April 10, 2019
WASHINGTON, D.C. – Five days before Tax Day, U.S. Senator Angus King (I-Maine) joined a group of 44 Senators to introduce the Working Families Tax Relief Act. The legislation would cut taxes for workers and families by expanding the Earned Income Tax Credit (EITC) and Child Tax Credit (CTC). EITC and CTC are two of the most effective tools in the existing tax code to help low-income Americans and working families. According to the Center on Budget and Policy Priorities, the legislation would help more than 400,000 Maine people, including 164,000 Maine children.
“A lot of changes were pushed through in 2017’s misguided tax bill, but unfortunately most of these shifts were designed to benefit the wealthiest members of our society,” said Senator King. “That’s not the type of tax reform most Americans need – they need real relief that will help them care for themselves and their families. The EITC and CTC are two of the most important tools to help lower-income Maine people get ahead, and I’ll keep pushing to strengthen these tax credits so more Maine families have the opportunity to succeed.”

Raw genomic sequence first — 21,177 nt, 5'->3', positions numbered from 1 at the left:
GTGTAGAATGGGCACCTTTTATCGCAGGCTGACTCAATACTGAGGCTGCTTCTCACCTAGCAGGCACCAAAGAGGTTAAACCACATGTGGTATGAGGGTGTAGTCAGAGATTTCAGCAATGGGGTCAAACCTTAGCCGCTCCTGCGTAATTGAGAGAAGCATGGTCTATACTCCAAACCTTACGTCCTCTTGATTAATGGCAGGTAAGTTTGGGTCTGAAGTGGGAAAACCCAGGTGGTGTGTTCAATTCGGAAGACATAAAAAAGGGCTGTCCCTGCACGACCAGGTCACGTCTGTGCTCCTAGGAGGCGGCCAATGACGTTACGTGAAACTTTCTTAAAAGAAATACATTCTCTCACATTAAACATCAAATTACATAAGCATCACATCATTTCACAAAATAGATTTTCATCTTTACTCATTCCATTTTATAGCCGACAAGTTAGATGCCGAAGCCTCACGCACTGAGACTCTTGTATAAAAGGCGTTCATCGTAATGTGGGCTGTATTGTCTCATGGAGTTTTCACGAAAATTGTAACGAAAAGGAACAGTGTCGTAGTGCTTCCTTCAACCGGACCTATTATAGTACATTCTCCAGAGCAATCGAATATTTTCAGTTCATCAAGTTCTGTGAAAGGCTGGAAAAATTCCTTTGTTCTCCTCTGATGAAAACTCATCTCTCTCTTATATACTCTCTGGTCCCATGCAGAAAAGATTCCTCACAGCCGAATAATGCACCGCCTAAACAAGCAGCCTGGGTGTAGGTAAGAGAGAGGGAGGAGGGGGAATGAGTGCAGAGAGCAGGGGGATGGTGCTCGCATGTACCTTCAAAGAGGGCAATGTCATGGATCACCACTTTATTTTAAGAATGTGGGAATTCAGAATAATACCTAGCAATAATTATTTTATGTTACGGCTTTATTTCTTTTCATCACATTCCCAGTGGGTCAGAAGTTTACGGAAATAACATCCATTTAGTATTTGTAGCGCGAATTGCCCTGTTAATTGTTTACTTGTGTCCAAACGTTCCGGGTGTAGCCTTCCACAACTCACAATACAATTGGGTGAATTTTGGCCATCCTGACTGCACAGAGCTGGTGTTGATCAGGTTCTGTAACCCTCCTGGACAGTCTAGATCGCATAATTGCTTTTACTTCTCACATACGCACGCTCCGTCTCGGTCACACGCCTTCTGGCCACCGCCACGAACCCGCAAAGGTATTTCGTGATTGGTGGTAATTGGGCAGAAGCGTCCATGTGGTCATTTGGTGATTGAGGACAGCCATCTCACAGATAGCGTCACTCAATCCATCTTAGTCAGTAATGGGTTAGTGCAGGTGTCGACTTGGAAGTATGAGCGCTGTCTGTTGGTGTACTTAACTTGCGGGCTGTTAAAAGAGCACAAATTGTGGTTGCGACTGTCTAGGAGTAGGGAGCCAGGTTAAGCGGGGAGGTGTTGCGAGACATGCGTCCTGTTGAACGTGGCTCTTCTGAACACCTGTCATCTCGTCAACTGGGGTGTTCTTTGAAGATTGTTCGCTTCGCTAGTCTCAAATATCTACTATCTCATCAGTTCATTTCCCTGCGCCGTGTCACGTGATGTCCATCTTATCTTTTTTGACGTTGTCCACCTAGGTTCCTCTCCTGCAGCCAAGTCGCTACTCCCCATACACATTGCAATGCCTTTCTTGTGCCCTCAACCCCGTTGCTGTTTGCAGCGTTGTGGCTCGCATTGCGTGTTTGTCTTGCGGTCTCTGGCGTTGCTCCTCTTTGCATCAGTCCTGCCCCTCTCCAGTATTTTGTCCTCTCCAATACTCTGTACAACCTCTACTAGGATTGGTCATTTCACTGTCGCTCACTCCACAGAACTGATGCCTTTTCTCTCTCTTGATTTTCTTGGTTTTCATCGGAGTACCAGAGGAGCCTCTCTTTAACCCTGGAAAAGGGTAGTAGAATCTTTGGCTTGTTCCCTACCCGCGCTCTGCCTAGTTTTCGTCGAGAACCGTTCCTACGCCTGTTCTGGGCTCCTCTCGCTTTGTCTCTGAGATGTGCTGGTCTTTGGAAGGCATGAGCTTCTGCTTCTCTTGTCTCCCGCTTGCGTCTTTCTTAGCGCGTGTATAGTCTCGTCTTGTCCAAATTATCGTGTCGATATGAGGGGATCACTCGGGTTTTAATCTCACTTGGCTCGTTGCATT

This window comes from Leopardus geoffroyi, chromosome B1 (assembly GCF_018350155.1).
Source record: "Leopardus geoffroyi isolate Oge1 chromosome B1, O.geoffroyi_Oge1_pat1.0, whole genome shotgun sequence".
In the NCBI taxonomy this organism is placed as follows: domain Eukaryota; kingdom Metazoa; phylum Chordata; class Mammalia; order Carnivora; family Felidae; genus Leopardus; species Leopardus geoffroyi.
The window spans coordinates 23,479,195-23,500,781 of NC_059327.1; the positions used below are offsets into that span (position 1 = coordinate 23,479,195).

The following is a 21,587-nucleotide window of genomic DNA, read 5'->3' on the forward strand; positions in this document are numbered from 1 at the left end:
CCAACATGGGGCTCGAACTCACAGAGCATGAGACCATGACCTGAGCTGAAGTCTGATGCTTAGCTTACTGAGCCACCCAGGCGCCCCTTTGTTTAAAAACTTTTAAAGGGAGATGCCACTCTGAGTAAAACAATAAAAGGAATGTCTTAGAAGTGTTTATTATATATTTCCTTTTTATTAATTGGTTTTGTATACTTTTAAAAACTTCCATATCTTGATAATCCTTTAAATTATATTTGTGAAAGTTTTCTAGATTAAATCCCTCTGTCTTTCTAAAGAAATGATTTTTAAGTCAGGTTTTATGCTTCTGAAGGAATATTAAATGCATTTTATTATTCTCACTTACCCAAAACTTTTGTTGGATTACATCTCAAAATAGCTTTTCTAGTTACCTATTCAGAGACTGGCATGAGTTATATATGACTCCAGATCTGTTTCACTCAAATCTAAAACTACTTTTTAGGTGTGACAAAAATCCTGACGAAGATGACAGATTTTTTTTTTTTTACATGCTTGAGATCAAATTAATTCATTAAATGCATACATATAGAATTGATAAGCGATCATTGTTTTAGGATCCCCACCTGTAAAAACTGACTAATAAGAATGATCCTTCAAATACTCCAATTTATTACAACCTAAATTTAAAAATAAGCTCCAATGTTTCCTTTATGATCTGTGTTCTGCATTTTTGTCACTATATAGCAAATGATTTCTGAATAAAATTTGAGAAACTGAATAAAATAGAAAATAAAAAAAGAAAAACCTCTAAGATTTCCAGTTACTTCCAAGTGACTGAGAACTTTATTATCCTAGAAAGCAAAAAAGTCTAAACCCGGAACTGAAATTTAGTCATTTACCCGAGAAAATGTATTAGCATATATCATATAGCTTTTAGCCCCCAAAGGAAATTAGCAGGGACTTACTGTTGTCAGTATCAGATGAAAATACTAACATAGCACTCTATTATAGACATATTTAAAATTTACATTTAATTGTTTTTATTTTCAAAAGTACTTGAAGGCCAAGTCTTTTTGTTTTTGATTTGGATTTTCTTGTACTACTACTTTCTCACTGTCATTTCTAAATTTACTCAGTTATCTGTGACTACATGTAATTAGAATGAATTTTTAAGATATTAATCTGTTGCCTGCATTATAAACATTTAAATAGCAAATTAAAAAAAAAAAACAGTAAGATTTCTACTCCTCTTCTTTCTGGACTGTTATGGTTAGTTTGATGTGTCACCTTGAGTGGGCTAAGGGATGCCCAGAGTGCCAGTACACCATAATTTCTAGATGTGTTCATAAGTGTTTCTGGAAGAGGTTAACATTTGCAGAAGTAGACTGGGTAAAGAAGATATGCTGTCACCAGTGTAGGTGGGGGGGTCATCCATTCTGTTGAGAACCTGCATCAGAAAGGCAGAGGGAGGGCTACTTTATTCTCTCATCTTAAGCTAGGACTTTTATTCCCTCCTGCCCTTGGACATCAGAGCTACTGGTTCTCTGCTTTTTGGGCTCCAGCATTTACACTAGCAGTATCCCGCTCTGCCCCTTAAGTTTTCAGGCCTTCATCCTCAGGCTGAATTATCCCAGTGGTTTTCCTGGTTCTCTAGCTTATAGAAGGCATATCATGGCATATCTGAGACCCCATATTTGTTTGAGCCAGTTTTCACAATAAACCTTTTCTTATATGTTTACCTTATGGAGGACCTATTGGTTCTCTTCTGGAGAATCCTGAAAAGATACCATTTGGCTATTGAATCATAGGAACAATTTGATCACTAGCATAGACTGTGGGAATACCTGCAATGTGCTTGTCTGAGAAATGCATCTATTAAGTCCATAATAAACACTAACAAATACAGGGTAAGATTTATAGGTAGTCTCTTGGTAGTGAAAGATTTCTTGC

Senator King has pushed to make sure Maine taxpayers can navigate this tax season, which is the first filing season that will reflect the new requirements and consequences of the tax bill that was passed in December 2017. This week, he wrote a letter challenging the IRS to refocus its limited resources away from disproportionately auditing lower-income households who utilize the EITC. In March, he wrote a weekly column updating Maine people on the details and concerns he’d been receiving surrounding the impact of the new tax law, and urged Maine people to reach out to their local Taxpayer Advocate with questions. Also in March, the IRS announced it would reopen the Bangor Taxpayer Assistance Center (TAC) following a letter that Senator King sent with Senator Susan Collins and Congressman Jared Golden stressing the importance of the Bangor TAC’s service to rural Maine people.
More specifically, the Working Families Tax Relief Act would: